San Joaquin Regional Transit District

San Joaquin Regional Transit District

Infobox Public transit
name = San Joaquin Regional Transit District

imagesize = 150px
locale = Stockton, California
transit_type = Bus
began_operation =
system_length = San Joaquin County / 1,489 mile2 (3,854 km²)
lines = 66
stations =
ridership =
track_gauge =
operator = San Joaquin Regional Transit District
[ Official website]
employees = 335

San Joaquin Regional Transit District (known as "San Joaquin RTD" or simply as RTD) provides bus service to the city of Stockton, California and the surrounding communities of Lodi, Ripon, Thornton, French Camp, Lathrop, Manteca, Tracy, Escalon, and Modesto.San Joaquin RTD operates 365 days a year, providing 41 fixed routes to the Stockton metropolitan area, including Metro Express, RTD’s Bus Rapid Transit service, and four Downtown Trolley routes. 19 RTD Interregional Commuter routes serve Sacramento, the Bay Area, and Dublin/Pleasanton’s BART station, with subscription service available for commuters. Five deviated fixed routes are served by RTD’s Hopper buses connecting Ripon, Escalon, Manteca, Lathrop, Thornton, Woodbridge, French Camp, Morada, and Linden to Stockton, Tracy, and Lodi. 22 Dial-A-Ride buses provide deviated fixed route service for Stockton and the general public countywide. RTD has four Intercity routes connecting Stockton with Lodi, Tracy, Manteca, Ripon, and Lathrop, and one fixed route connecting Escalon with Modesto. Total annual ridership for fiscal year 2008 was 4.7 million trips, and Interregional ridership totaled 319,194 trips (avg. 1,267 per day).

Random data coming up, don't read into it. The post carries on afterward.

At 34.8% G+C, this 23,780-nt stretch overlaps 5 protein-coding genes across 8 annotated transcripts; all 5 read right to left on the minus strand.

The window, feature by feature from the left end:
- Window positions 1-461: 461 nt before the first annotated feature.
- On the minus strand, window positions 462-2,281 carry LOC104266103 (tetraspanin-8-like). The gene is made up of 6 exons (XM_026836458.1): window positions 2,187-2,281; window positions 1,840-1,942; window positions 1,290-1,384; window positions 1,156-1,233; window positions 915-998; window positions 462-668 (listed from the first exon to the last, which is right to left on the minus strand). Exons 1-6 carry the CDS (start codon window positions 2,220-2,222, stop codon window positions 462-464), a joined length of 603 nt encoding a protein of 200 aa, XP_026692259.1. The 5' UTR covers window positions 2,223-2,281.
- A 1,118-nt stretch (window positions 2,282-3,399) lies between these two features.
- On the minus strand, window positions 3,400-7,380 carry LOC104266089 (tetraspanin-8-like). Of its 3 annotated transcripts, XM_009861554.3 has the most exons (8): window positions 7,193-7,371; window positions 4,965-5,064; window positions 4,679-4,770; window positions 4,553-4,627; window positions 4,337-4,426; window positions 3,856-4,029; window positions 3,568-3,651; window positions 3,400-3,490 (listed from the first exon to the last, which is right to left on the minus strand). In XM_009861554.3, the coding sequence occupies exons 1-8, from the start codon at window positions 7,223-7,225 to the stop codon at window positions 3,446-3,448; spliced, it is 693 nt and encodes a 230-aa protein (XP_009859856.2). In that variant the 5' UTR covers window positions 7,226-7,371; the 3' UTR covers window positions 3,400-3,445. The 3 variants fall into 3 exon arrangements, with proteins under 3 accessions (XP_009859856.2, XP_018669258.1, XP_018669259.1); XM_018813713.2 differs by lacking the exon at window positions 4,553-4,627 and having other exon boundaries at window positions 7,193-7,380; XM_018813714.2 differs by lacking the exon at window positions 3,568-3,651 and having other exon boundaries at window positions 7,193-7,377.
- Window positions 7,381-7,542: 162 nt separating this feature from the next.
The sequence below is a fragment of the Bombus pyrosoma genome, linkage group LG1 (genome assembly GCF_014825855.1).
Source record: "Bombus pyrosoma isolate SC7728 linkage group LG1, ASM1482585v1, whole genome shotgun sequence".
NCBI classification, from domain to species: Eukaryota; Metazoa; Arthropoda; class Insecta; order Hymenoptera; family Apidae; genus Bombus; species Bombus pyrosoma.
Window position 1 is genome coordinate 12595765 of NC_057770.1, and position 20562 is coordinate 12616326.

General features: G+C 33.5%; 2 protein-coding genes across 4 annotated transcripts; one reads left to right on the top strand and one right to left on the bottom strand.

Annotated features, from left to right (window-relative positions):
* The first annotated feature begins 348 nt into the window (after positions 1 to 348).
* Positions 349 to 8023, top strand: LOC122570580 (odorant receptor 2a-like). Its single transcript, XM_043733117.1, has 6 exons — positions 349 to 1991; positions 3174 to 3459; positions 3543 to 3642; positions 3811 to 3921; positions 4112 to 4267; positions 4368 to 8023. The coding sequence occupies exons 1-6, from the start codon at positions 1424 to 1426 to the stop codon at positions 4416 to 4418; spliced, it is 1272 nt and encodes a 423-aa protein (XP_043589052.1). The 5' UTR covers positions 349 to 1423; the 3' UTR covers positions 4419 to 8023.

In 1963, legislative groundwork began for the establishment of a public transit special district in Stockton, and in 1965, the Stockton Metropolitan Transit District (SMTD) began providing service for the residents of Stockton.In late 1979, SMTD moved operations from Grant and Channel Streets to its current Lindsay Street facility.In 1985, SMTD adopted the nickname “SMART.”In 1990, SMART began providing fully accessible fixed route and Dial-A-Ride services for the elderly and persons with disabilities under the Americans with Disabilities Act (ADA) of 1990.In 1994, enabling legislation expanded SMART’s service area to the San Joaquin County border, bringing with it a name change to reflect its expansion - San Joaquin Regional Transit District, or SJRTD for short. That same year, SJRTD expanded its Interregional Commuter service to offer additional routes to commuters traveling to the Bay Area and Sacramento.In 2004, SJRTD adopted “San Joaquin RTD” as its new corporate identity and developed a new logo. That same year, RTD introduced low-emission diesel-electric hybrid buses via its “Flower Bus,” with a full-wrap sunflower display designed to complement the slogan “A Breath of Fresh Air.”At the end of 2006, RTD opened the Downtown Transit Center for the public, with a floor for employee offices.

RTD's Hybrid Buses